This has been a good week for the birds and sunsets. Actually, one good sunset, daily good sunrises that I’ve mostly missed. I have been answering daily questions posted by a group of teachers. Not school teachers, like myself, but meditation and organization and life coach sorts of teachers. Each day a question is posted, and each day I answer it before I go to bed. Here are the questions so far:
Day #1: Question: Where have I learned and lived in 2011? In my head, in my body, or both? What would living more fully in my body in 2012 bring to me? How can I embody life and learning as I move through this barely perceptible threshold space between now and next? How can I more fully learn from the neck down in 2012? (Patty Digh)
Day #2: Question: In what way have I been living in the shadows in 2011? How might my life change if I came out into the light in 2012? What strengths could I discover and share if I gave up hiding my weaknesses?
Sometimes we stay hidden, fearful that others might see our wounds and blemishes. We think we’re the only ones who bear them. But I find that when I expose my weaknesses, I give others permission to expose theirs, too. There, beneath the light and in between the blemishes, we find we have strengths we never noticed before. Hiding becomes far less appealing and we’re drawn to living instead. In 2011, what were you hiding all year? What could you do to stop hiding in 2012? What treasures will you find when you step out into the light? (Ken Roberts)
Day #3: Question: When I look back over 2011 and think about how time, choices and objects have been organized, do I see harmony and ease? Did I seek out the natural place for things to land and rest? Where did I struggle to force things into literal or figurative containers? Do I recognize the order in the universe and see my life reflected in that order?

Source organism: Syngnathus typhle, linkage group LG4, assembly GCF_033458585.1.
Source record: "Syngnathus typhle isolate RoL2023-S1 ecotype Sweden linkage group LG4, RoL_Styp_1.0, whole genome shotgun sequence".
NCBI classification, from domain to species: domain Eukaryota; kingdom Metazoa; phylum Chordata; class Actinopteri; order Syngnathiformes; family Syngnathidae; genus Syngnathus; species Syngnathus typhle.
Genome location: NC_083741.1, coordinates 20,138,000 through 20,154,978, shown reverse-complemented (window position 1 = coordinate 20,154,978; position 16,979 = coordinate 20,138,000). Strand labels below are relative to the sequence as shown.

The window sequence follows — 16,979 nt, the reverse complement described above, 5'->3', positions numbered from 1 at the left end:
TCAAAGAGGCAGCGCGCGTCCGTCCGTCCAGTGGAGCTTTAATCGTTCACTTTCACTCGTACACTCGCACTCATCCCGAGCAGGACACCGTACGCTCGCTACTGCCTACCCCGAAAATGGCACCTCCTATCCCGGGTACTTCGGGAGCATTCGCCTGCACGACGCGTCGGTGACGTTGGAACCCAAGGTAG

Organization is about recognizing what ‘enough’ looks like and feels like; about holding things loosely while learning deep appreciation for the comfort, convenience, beauty and functionality that objects offer. When I clutch, grab, or hold something too closely or tightly, instead of creating a feeling of safety and security, what grows is a sense of anxiety and fear—that the object will break, be lost or assert its impermanence in some other way. Possession often hastens the outcome I hoped to prevent. The things I intended/expected to increase the quality of my life begin distracting me from that quality.
What can I do in 2012 to move through time and space more harmoniously, recognizing that everything I need is within easy reach? How best can I release those things that no longer serve me (on any plane) to find new homes more suited to their purpose? How might I increase joy in equal or greater measure to my worldly accumulation? (Andrew Mellen)
Day #4: Question: How did I serve in 2011? Whom did I serve? What aspects of my service brought me alive? What aspects drained me? If I could serve in any way possible in 2012, what would I create? Let your imagination run wild.
Service can sound so dull and feel so heavy, something only really good (cue white toothy smile) people do or something you do to other people for their own good. Yuck. Let’s ditch those ideas. Instead, try on the idea that service is your heart’s desire made visible. Service is the act of sharing what you most care about for the greater good. It requires no special goodness, thankfully. After our basic needs are met, we all yearn to make a difference and service springs from listening to that yearning – and taking action on it, step by little step.